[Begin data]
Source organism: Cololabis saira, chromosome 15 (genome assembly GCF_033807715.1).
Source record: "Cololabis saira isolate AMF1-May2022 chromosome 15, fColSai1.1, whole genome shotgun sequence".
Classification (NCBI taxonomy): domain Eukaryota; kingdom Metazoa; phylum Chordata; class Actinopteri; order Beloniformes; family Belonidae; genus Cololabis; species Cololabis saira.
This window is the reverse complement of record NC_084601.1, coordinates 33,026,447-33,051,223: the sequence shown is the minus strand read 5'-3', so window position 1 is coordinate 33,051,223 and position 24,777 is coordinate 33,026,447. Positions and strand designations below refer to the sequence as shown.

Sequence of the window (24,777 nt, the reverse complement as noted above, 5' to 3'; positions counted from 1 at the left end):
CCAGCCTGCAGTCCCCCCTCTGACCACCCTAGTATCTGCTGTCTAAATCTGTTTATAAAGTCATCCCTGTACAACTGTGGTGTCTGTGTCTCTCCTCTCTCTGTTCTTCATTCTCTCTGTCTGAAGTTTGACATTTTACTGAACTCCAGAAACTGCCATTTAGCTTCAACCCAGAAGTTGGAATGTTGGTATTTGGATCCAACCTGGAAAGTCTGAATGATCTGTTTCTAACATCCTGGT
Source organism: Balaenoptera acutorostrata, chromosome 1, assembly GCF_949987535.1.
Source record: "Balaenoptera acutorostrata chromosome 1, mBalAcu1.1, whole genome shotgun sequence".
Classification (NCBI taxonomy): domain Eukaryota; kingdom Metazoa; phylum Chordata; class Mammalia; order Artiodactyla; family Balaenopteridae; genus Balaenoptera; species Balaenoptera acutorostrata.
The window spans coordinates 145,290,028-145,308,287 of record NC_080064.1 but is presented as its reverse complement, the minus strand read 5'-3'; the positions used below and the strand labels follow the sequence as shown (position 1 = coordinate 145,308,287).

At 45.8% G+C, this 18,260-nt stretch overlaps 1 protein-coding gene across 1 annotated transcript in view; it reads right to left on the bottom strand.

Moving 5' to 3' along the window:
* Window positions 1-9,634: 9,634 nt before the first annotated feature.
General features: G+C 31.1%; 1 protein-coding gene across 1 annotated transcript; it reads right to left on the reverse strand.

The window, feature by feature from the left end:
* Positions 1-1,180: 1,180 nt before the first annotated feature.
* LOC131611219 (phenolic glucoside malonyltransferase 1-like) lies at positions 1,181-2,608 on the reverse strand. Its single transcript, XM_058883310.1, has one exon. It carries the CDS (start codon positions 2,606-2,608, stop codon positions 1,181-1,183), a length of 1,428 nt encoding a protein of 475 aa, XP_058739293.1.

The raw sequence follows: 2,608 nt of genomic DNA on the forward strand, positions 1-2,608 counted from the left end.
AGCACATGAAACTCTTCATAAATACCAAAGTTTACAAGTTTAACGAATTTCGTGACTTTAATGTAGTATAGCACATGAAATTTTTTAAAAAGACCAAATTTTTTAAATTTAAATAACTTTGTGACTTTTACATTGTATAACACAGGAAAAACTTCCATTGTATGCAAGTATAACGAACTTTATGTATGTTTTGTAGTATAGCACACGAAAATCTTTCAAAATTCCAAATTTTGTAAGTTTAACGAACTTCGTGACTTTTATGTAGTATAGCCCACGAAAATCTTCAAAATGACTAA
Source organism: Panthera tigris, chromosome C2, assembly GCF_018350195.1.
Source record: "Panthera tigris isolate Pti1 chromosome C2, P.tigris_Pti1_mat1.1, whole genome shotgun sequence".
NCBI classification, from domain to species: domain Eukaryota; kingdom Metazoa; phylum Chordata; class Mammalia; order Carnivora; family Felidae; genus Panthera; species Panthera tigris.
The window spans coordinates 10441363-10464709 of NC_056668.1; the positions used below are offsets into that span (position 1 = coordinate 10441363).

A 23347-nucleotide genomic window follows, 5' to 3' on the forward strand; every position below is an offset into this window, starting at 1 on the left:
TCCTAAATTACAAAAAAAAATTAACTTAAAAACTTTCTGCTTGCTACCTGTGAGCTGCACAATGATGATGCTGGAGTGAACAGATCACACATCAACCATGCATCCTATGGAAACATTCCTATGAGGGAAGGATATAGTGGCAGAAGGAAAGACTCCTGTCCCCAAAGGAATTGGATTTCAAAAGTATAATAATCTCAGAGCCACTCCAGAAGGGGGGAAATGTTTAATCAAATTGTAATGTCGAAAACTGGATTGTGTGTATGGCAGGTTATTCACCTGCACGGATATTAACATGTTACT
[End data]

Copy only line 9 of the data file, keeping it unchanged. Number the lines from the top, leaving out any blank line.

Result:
Classification (NCBI taxonomy): domain Eukaryota; kingdom Metazoa; phylum Chordata; class Mammalia; order Artiodactyla; family Balaenopteridae; genus Balaenoptera; species Balaenoptera acutorostrata.